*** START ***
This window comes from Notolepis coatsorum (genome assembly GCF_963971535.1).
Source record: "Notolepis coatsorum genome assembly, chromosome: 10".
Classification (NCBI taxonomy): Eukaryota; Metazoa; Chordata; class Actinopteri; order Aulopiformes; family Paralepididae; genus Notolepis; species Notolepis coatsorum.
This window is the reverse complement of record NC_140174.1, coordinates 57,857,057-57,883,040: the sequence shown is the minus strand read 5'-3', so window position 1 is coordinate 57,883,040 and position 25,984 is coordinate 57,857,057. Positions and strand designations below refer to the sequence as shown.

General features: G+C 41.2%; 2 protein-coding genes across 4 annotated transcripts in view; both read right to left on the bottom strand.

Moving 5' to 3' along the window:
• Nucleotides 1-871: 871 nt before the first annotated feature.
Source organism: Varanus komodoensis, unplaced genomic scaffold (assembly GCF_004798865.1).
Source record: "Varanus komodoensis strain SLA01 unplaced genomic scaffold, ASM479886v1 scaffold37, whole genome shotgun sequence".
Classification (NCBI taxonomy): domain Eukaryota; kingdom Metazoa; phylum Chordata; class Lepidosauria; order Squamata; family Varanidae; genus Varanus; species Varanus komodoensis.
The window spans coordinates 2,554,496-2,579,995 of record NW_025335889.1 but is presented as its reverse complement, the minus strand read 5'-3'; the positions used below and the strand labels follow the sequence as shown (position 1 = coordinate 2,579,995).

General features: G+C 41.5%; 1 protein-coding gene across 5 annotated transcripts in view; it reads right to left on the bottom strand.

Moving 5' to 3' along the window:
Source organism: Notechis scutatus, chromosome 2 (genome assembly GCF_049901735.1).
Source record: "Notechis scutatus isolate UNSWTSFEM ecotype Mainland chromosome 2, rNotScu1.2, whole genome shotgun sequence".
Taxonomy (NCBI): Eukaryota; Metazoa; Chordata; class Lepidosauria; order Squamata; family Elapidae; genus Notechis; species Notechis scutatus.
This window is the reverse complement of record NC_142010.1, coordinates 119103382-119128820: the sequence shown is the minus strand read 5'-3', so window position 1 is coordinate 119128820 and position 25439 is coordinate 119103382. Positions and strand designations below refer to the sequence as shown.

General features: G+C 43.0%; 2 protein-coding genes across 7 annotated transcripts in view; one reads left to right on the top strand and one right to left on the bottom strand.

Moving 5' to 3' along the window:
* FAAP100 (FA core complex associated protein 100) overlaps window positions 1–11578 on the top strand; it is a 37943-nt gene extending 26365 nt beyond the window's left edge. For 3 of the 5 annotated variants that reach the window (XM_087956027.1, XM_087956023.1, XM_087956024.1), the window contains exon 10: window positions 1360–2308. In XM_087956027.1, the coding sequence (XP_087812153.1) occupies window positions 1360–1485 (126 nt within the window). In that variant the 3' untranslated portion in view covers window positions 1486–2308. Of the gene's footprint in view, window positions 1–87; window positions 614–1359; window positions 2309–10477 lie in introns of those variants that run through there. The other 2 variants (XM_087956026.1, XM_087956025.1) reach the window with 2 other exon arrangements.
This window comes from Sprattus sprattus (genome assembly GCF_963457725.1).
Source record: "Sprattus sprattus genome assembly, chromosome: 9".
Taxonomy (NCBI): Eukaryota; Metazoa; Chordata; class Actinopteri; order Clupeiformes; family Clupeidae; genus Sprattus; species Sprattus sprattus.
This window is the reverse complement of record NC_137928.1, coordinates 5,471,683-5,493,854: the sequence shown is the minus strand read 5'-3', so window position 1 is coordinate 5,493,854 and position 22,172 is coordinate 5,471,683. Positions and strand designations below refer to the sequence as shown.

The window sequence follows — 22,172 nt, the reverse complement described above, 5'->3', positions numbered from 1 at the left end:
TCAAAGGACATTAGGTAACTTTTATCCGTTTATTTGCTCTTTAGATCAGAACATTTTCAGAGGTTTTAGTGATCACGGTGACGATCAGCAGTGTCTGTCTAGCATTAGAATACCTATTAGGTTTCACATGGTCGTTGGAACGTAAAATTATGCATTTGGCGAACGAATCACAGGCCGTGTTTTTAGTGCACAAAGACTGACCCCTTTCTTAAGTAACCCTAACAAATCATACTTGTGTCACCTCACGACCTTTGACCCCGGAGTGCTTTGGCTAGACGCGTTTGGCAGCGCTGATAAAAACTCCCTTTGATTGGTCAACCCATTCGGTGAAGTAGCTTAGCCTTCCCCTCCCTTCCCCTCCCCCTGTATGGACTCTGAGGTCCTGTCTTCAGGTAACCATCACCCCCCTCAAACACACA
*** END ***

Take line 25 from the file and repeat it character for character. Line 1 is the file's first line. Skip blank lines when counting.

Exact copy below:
The window sequence follows — 22,172 nt, the reverse complement described above, 5'->3', positions numbered from 1 at the left end: